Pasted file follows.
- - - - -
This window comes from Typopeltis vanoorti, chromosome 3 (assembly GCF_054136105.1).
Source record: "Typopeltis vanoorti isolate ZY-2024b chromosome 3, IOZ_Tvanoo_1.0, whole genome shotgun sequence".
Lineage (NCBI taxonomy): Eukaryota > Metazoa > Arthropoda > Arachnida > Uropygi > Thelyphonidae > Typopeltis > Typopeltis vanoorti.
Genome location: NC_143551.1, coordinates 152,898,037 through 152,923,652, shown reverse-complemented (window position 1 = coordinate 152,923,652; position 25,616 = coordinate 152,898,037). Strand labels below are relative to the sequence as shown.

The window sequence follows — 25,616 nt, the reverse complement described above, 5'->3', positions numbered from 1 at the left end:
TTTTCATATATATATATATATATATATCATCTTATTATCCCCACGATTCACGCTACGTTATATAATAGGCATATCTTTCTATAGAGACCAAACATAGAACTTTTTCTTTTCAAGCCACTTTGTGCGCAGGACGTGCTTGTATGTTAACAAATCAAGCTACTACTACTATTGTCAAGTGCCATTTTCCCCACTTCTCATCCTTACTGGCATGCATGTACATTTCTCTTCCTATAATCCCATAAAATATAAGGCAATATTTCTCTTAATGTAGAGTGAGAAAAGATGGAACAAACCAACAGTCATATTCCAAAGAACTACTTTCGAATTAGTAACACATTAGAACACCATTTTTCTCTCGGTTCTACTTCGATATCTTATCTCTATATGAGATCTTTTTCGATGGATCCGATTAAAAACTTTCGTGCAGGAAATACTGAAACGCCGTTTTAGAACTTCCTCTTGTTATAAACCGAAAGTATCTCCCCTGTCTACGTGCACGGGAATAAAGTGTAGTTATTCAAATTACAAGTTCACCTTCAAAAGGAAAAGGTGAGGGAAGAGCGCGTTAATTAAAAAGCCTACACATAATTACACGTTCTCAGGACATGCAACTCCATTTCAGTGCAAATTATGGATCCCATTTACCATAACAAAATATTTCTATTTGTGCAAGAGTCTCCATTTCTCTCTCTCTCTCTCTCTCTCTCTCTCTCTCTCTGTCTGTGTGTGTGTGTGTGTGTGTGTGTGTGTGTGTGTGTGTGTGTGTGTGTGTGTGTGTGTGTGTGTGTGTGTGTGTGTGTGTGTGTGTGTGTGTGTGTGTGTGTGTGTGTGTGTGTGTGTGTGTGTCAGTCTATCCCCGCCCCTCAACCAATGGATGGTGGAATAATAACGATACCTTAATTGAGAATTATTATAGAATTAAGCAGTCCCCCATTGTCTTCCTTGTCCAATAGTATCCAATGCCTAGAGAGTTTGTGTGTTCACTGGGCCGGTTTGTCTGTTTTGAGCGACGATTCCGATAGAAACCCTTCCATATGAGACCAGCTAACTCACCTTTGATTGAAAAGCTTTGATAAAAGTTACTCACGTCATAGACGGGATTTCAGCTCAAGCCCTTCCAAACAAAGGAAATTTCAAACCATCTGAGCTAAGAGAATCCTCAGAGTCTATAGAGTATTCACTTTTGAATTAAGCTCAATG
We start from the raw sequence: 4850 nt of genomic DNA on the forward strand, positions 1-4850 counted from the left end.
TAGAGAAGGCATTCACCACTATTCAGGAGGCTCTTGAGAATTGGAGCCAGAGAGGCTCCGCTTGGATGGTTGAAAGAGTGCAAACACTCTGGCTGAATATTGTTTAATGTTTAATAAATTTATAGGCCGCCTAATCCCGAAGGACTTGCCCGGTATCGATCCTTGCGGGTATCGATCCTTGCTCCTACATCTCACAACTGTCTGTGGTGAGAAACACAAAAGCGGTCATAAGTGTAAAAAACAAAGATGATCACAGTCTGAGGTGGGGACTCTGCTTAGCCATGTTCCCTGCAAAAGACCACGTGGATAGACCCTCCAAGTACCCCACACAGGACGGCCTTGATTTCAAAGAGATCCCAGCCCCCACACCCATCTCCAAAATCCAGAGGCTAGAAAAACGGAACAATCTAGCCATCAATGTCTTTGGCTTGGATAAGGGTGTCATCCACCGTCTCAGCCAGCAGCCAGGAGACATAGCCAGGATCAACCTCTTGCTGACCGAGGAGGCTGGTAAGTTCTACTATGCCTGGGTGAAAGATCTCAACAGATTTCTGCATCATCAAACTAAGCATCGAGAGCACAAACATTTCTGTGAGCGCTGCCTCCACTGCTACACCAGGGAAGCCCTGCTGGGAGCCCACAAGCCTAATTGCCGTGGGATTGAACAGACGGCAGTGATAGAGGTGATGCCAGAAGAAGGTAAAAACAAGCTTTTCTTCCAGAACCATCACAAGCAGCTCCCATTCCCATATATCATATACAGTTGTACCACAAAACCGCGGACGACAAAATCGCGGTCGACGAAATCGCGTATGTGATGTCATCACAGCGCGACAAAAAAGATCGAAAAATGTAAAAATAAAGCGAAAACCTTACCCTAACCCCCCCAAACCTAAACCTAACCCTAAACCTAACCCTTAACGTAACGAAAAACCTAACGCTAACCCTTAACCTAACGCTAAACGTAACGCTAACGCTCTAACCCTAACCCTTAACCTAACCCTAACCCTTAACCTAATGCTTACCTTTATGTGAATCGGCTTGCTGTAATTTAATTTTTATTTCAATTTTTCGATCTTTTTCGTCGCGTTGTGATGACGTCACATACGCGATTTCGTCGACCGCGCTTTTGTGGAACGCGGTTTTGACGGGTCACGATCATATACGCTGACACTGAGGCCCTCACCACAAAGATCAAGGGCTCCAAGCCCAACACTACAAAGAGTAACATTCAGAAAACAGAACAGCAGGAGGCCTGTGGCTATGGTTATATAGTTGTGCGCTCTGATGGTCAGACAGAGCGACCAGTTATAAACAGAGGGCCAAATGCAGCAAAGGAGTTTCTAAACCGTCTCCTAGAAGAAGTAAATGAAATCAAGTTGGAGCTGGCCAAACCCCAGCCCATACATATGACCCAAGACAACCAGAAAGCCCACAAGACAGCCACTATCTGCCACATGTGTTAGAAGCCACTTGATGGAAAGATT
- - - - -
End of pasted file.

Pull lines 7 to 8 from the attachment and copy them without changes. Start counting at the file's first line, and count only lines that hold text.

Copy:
We start from the raw sequence: 4850 nt of genomic DNA on the forward strand, positions 1-4850 counted from the left end.
TAGAGAAGGCATTCACCACTATTCAGGAGGCTCTTGAGAATTGGAGCCAGAGAGGCTCCGCTTGGATGGTTGAAAGAGTGCAAACACTCTGGCTGAATATTGTTTAATGTTTAATAAATTTATAGGCCGCCTAATCCCGAAGGACTTGCCCGGTATCGATCCTTGCGGGTATCGATCCTTGCTCCTACATCTCACAACTGTCTGTGGTGAGAAACACAAAAGCGGTCATAAGTGTAAAAAACAAAGATGATCACAGTCTGAGGTGGGGACTCTGCTTAGCCATGTTCCCTGCAAAAGACCACGTGGATAGACCCTCCAAGTACCCCACACAGGACGGCCTTGATTTCAAAGAGATCCCAGCCCCCACACCCATCTCCAAAATCCAGAGGCTAGAAAAACGGAACAATCTAGCCATCAATGTCTTTGGCTTGGATAAGGGTGTCATCCACCGTCTCAGCCAGCAGCCAGGAGACATAGCCAGGATCAACCTCTTGCTGACCGAGGAGGCTGGTAAGTTCTACTATGCCTGGGTGAAAGATCTCAACAGATTTCTGCATCATCAAACTAAGCATCGAGAGCACAAACATTTCTGTGAGCGCTGCCTCCACTGCTACACCAGGGAAGCCCTGCTGGGAGCCCACAAGCCTAATTGCCGTGGGATTGAACAGACGGCAGTGATAGAGGTGATGCCAGAAGAAGGTAAAAACAAGCTTTTCTTCCAGAACCATCACAAGCAGCTCCCATTCCCATATATCATATACAGTTGTACCACAAAACCGCGGACGACAAAATCGCGGTCGACGAAATCGCGTATGTGATGTCATCACAGCGCGACAAAAAAGATCGAAAAATGTAAAAATAAAGCGAAAACCTTACCCTAACCCCCCCAAACCTAAACCTAACCCTAAACCTAACCCTTAACGTAACGAAAAACCTAACGCTAACCCTTAACCTAACGCTAAACGTAACGCTAACGCTCTAACCCTAACCCTTAACCTAACCCTAACCCTTAACCTAATGCTTACCTTTATGTGAATCGGCTTGCTGTAATTTAATTTTTATTTCAATTTTTCGATCTTTTTCGTCGCGTTGTGATGACGTCACATACGCGATTTCGTCGACCGCGCTTTTGTGGAACGCGGTTTTGACGGGTCACGATCATATACGCTGACACTGAGGCCCTCACCACAAAGATCAAGGGCTCCAAGCCCAACACTACAAAGAGTAACATTCAGAAAACAGAACAGCAGGAGGCCTGTGGCTATGGTTATATAGTTGTGCGCTCTGATGGTCAGACAGAGCGACCAGTTATAAACAGAGGGCCAAATGCAGCAAAGGAGTTTCTAAACCGTCTCCTAGAAGAAGTAAATGAAATCAAGTTGGAGCTGGCCAAACCCCAGCCCATACATATGACCCAAGACAACCAGAAAGCCCACAAGACAGCCACTATCTGCCACATGTGTTAGAAGCCACTTGATGGAAAGATT